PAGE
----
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U.S. Supreme Court Considers Gay Marriage

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Poll Question: What is your opinion on this?
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Gerinski View Drop Down
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Post Options Post Options   Thanks (0) Thanks(0)   Quote Gerinski Quote  Post ReplyReply Direct Link To This Post Posted: June 05 2013 at 13:12
I have spilled my seed so much that there's no way I can avoid hell Unhappy
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Post Options Post Options   Thanks (0) Thanks(0)   Quote Smurph Quote  Post ReplyReply Direct Link To This Post Posted: June 05 2013 at 14:07
Let's take the anti-gay marriage argument here.

"But marriage is a sacred institution!!!"

But if it's so sacred, why is the government involved at all?
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Post Options Post Options   Thanks (0) Thanks(0)   Quote Ambient Hurricanes Quote  Post ReplyReply Direct Link To This Post Posted: June 05 2013 at 16:15
Originally posted by Smurph Smurph wrote:

Let's take the anti-gay marriage argument here.

"But marriage is a sacred institution!!!"

But if it's so sacred, why is the government involved at all?


Nail, meet hammer. 
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Post Options Post Options   Thanks (0) Thanks(0)   Quote Dean Quote  Post ReplyReply Direct Link To This Post Posted: June 05 2013 at 16:16
Originally posted by Ambient Hurricanes Ambient Hurricanes wrote:

Originally posted by Smurph Smurph wrote:

Let's take the anti-gay marriage argument here.

"But marriage is a sacred institution!!!"

But if it's so sacred, why is the government involved at all?


Nail, meet hammer. 
Hits thumb.


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Post Options Post Options   Thanks (0) Thanks(0)   Quote Guldbamsen Quote  Post ReplyReply Direct Link To This Post Posted: June 05 2013 at 16:50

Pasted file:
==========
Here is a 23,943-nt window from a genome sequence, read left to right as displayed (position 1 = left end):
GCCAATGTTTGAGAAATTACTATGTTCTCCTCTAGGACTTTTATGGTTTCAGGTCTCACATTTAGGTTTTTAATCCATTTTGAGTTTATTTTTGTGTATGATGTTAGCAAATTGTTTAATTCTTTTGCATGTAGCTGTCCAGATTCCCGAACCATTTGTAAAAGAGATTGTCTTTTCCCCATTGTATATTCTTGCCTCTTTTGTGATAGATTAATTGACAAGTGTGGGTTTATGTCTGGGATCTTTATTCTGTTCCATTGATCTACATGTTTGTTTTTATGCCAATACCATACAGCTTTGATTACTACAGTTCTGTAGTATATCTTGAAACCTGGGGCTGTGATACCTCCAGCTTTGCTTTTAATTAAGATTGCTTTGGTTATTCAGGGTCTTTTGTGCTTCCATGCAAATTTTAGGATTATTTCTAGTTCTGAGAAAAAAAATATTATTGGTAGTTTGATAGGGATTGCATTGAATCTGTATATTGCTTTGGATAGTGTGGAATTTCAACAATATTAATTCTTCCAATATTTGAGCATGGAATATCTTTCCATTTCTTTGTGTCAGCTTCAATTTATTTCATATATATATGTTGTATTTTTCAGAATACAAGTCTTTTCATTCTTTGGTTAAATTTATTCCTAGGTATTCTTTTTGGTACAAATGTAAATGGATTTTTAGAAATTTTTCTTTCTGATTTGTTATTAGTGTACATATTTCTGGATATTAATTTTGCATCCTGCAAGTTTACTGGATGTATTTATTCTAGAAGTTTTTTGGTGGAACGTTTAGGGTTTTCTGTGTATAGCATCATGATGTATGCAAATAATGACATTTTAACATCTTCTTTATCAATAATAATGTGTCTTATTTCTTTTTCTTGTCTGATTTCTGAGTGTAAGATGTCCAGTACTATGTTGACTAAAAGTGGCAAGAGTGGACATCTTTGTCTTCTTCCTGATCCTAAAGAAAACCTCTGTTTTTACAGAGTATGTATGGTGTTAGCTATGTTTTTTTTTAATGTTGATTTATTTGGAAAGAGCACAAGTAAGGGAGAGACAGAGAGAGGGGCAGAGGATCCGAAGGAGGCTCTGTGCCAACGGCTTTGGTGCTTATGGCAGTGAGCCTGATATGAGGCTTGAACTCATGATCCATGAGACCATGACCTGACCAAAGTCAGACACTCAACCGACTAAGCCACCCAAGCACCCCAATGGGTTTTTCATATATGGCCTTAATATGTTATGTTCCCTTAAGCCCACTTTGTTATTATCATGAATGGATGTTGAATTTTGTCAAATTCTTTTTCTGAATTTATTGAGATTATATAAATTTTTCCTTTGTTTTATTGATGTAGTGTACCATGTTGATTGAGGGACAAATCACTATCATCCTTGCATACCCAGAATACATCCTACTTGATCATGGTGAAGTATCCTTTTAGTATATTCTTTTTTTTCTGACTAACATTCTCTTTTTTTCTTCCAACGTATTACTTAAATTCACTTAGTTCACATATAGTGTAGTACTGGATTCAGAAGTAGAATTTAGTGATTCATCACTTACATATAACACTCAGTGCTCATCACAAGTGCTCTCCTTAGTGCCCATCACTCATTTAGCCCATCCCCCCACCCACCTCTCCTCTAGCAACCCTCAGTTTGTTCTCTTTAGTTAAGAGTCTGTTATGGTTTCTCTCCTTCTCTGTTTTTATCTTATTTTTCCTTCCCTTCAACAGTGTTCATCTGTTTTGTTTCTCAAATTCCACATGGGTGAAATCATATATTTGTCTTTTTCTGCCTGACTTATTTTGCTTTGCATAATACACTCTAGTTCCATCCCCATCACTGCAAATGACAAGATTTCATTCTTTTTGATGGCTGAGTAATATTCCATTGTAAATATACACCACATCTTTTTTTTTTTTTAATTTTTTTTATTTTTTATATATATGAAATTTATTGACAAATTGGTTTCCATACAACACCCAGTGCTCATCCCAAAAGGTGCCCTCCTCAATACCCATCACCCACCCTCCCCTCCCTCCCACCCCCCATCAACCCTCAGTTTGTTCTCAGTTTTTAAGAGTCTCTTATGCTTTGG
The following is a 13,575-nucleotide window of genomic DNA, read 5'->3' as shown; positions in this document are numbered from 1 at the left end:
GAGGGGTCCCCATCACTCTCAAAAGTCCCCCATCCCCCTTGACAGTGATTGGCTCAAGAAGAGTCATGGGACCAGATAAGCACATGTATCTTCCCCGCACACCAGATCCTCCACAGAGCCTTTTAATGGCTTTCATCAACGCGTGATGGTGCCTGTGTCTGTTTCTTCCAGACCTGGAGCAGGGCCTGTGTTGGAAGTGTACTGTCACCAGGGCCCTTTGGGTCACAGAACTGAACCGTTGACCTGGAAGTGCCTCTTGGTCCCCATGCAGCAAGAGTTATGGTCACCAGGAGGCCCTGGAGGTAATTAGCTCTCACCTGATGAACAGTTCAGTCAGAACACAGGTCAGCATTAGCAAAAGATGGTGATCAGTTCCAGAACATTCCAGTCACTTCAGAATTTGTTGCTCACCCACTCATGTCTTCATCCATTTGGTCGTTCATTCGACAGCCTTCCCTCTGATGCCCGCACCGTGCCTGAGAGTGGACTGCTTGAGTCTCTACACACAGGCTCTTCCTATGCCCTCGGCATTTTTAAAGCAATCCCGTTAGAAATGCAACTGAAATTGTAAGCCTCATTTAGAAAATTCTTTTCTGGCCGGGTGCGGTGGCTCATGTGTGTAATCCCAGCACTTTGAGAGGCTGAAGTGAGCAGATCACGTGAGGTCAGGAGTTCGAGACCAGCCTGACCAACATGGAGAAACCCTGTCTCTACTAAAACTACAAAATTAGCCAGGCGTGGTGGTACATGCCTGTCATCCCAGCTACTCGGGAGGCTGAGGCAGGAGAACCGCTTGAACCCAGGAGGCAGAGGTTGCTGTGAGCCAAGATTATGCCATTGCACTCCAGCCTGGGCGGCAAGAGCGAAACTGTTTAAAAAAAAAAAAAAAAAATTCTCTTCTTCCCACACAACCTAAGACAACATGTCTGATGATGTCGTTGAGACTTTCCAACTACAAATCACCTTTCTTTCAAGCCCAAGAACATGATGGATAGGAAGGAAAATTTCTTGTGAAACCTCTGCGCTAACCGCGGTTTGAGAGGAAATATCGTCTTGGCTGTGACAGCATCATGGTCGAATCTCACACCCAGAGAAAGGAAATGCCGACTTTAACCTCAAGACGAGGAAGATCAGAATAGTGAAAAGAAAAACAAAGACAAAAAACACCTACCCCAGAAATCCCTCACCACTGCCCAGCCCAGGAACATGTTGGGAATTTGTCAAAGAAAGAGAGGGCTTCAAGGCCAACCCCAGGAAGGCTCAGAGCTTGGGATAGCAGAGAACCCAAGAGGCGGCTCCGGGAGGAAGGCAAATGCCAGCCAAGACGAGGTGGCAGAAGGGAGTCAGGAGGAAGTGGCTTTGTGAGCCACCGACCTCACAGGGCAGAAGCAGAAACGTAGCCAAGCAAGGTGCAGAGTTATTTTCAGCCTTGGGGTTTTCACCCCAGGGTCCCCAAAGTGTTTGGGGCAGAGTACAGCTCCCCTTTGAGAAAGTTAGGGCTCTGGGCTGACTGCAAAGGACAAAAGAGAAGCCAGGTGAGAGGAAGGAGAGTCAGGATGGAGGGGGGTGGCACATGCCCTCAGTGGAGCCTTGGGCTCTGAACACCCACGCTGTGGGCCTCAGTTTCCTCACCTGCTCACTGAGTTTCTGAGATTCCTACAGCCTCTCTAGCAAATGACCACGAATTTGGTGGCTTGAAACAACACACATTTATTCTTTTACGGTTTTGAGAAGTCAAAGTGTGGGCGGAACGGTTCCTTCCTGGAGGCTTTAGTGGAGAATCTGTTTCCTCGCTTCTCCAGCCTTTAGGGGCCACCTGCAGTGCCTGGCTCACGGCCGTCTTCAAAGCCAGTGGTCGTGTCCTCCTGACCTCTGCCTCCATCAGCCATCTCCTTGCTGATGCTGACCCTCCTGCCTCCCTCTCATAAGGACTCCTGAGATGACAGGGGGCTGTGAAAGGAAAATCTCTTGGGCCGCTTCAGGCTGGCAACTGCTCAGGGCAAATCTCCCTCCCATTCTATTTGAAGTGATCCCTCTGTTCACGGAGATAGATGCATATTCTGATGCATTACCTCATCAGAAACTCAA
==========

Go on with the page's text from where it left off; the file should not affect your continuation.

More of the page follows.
Originally posted by Smurph Smurph wrote:

Let's take the anti-gay marriage argument here.

"But marriage is a sacred institution!!!"

But if it's so sacred, why is the government involved at all?


Because these days anything to do with real emotion and love has to run through either paper or some kind of media to be fathomed and recognised. 
Andy Warhol was right - even more than he'll ever know..
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Post Options Post Options   Thanks (0) Thanks(0)   Quote dtguitarfan Quote  Post ReplyReply Direct Link To This Post Posted: June 05 2013 at 17:15
And this is why realizing that Homosexuality is not a sin is the Christ-like thing to do:
http://www.truthwinsout.org/opinion/2013/06/35548/
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Post Options Post Options   Thanks (0) Thanks(0)   Quote Guldbamsen Quote  Post ReplyReply Direct Link To This Post Posted: June 05 2013 at 17:55
If we leave god out of the equation for a minute, then what's to argue about regarding gay marriage? Like in a mere legal document proving you're spouses.
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Post Options Post Options   Thanks (0) Thanks(0)   Quote Dean Quote  Post ReplyReply Direct Link To This Post Posted: June 05 2013 at 18:03
Marriage is not sacred, nor is it an institution.
 
It is nothing to do with religion either - humans paired up in monogamous life-long relationships long before anyone had the bright idea of inventing formalised religion to control the masses. You don't need a legal piece of paper or the blessing of a (secular or theological) governing body to do that.
 
Nor is it about "love" since (again) that does not require official recognition by any controlling body, be that a church, a government, a tribal leader, the group elders or family and kinship.
 
Over the course of history the formalised side of marriage has been about the distribution of wealth, property and power, which has brought us to the current state of marriage as a legal contract between two people, therefore: it's about hereditary, genealogy and bloodlines; it's about inheritance and the recognition of legitimate heirs and dependants; it's about "next-of-kin" status for non-blood relatives; it's about belonging to a family, a tribe and a community; it's the formation of alliances and partnerships; it is about taxation and other monetary allowances/benefits; it's about parental obligations should the marriage fail; it's about the ugly side of divorce and alimony; it's about paternity and maternity; and it's such legal concessions as the husband-wife privilege (for those who don't know what that means - in common law, ie that judicial legal system practiced in the USA and UK, a spouse cannot be compelled to testify against their partner) ... All of which is why the marriage is enshrined in civil law, and hence why government (ie the law-maker) is involved and why all national law on marriage is connected to international law.